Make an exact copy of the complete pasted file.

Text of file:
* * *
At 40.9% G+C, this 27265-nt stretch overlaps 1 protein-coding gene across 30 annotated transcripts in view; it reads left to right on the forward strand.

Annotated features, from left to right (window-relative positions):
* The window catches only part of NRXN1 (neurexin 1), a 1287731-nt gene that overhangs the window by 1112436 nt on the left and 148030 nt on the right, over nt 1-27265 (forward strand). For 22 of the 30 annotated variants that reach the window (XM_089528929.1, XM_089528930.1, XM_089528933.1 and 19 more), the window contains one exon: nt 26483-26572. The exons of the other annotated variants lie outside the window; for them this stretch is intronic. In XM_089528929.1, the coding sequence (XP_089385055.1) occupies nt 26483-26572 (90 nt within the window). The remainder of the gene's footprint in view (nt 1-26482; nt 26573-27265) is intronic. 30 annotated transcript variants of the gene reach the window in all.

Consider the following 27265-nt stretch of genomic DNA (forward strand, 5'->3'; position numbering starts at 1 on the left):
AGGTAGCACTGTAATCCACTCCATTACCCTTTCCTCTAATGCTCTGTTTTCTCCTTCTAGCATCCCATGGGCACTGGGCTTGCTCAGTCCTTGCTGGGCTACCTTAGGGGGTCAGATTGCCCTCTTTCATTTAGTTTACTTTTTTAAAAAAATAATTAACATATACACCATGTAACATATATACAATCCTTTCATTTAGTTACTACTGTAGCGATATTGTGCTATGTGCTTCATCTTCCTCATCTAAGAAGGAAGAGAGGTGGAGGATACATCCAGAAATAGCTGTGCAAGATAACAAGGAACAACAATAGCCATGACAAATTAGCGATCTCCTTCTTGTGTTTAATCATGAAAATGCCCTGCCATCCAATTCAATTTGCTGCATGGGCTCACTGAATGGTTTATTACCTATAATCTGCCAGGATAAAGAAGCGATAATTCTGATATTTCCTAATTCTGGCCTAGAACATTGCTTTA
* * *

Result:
At 40.9% G+C, this 27265-nt stretch overlaps 1 protein-coding gene across 30 annotated transcripts in view; it reads left to right on the forward strand.

Annotated features, from left to right (window-relative positions):
* The window catches only part of NRXN1 (neurexin 1), a 1287731-nt gene that overhangs the window by 1112436 nt on the left and 148030 nt on the right, over nt 1-27265 (forward strand). For 22 of the 30 annotated variants that reach the window (XM_089528929.1, XM_089528930.1, XM_089528933.1 and 19 more), the window contains one exon: nt 26483-26572. The exons of the other annotated variants lie outside the window; for them this stretch is intronic. In XM_089528929.1, the coding sequence (XP_089385055.1) occupies nt 26483-26572 (90 nt within the window). The remainder of the gene's footprint in view (nt 1-26482; nt 26573-27265) is intronic. 30 annotated transcript variants of the gene reach the window in all.

Consider the following 27265-nt stretch of genomic DNA (forward strand, 5'->3'; position numbering starts at 1 on the left):
AGGTAGCACTGTAATCCACTCCATTACCCTTTCCTCTAATGCTCTGTTTTCTCCTTCTAGCATCCCATGGGCACTGGGCTTGCTCAGTCCTTGCTGGGCTACCTTAGGGGGTCAGATTGCCCTCTTTCATTTAGTTTACTTTTTTAAAAAAATAATTAACATATACACCATGTAACATATATACAATCCTTTCATTTAGTTACTACTGTAGCGATATTGTGCTATGTGCTTCATCTTCCTCATCTAAGAAGGAAGAGAGGTGGAGGATACATCCAGAAATAGCTGTGCAAGATAACAAGGAACAACAATAGCCATGACAAATTAGCGATCTCCTTCTTGTGTTTAATCATGAAAATGCCCTGCCATCCAATTCAATTTGCTGCATGGGCTCACTGAATGGTTTATTACCTATAATCTGCCAGGATAAAGAAGCGATAATTCTGATATTTCCTAATTCTGGCCTAGAACATTGCTTTA